Facebook Libel-Randos, Amazon JWO, Delta Destroys Biz Travel

Facebook Libel-Randos, Amazon JWO, Delta Destroys Biz Travel

News Pubs Liable for Random Facebook Comments

In a defamation case that may have broad implications, the Australian High Court ruled that news publishers (The Sydney Morning Herald and The Australian) are potentially liable for user comments on their Facebook pages. A man named Dylan Voller sued media publishers over allegedly defamatory third party comments on their Facebook pages. He didn't sue the commenters or Facebook. The stories that triggered the comments also weren't the subject of legal action. The underlying defamation case was on hold over the question of whether the media companies were "publishers" of the comments. On appeal, the High Court said they were because they "participated in communicating" the defamatory comments. Here "participated" means they had a page where the comments appeared.

Photo by Glen Carrie/Unsplash

Our take:

  • Why isn't Facebook a defendant? It may have immunity under Aussie law (I'm unclear on that point). But the logic here could spread beyond Australia.
  • The decision is misguided, but it reflects a general appetite to bring more "accountability" to social media and the internet in general.
  • Section 230 reform in the US would force stricter content moderation (some would say censorship) and create potential liability for platforms.

Just Walk Out Disruption Coming to Grocery

Amazon's Just Walk Out (JWO) technology was first introduced in Amazon Go stores, then in a few full-sized Amazon Fresh grocery stores. It's also available now to third-party retailers. And in 2022 it's coming to specific Whole Foods stores in Los Angeles and Washington D.C. At these locations shoppers will either elect JWO or self-checkout. To use JWO you'll initiate the process "by scanning the QR code in the Whole Foods Market or Amazon app, hovering [your] palm using Amazon One, or inserting a credit or debit card linked to [your] Amazon account. Prime membership isn't required. The company says that it won't reduce staff headcount at stores as a result: "these locations will employ a comparable number of Team Members as existing Whole Foods Market stores of similar sizes."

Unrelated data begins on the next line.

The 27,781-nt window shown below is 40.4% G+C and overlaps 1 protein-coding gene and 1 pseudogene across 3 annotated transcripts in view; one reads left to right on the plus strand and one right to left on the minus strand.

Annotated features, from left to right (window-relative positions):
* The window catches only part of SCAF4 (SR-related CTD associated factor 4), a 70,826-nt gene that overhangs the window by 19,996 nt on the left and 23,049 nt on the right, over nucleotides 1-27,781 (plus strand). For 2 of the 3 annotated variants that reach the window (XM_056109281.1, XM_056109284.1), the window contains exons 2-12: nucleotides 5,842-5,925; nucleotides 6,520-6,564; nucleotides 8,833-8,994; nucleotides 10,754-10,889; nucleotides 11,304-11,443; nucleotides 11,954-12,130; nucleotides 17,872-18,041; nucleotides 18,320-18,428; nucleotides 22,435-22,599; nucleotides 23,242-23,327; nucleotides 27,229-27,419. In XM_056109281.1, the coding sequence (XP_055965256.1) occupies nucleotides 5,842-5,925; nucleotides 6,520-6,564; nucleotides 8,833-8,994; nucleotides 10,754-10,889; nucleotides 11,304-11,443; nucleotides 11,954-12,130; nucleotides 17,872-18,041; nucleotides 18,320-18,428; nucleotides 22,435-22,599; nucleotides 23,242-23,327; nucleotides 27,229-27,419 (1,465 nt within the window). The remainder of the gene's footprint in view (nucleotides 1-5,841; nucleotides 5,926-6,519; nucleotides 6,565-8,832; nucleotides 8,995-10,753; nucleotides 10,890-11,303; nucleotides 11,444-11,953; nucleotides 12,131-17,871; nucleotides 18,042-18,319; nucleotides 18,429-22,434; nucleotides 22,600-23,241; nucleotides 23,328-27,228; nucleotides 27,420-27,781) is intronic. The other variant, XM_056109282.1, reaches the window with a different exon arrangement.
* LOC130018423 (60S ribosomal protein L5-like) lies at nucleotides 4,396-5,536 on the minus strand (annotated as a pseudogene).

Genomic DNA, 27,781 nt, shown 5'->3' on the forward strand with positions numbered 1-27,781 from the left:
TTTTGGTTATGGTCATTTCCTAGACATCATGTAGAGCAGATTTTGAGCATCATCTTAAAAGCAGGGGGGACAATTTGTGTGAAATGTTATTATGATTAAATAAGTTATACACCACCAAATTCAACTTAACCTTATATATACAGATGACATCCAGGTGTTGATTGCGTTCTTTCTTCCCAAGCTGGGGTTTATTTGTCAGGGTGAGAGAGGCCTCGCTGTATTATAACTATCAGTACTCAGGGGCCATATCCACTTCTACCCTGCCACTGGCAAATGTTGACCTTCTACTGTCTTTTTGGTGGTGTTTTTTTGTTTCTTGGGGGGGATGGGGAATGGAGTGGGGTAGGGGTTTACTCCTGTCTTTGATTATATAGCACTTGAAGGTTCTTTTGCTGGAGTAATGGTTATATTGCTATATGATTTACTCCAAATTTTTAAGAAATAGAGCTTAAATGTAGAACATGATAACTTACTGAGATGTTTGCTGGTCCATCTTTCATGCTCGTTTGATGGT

Our take:

  • Roughly 3.4 million people work as retail cashiers in the US today. Over the next 10 years most of those jobs will disappear.
  • JWO could be a boon to the in-store experience; it will also deliver more first party data to retailers. Younger shoppers (and I) will quickly embrace this.
  • Competition will force other chains to introduce JWO-style tech. There are now multiple vendors in the market. But Amazon is the market-maker.

Delta Destroying Business Travel Plans

People are burned out on videoconferencing and virtual events. Many were looking forward to the resumption of conferences in 2H 2021. But the rise of the Delta Variant has turned the rest of this year into a replay of last year. Conferences are being canceled or postponed -- again. Some are still happening but will be diminished experiences. An informal poll I conducted on Twitter (n=196) found only 25% were still planning to attend live events this year. A new survey (n=2,200) from the American Hotel & Lodging Association shows Delta has dramatically impacted business travel planning, perhaps well into 2022. Majorities are canceling or scaling back travel planning significantly.

Source: AHLA-Morning Consult survey

Our take:

  • The lack of business travel and live events has cost the travel and hospitality industry billions in lost revenue. That will continue into 1H.
  • Conference and business travel routines will eventually come back but the timing is uncertain. Blame anti-vaxxers.
  • The failure to put down COVID is also changing B2B selling. Reliance on video, chat are growing as B2B sales migrate online.

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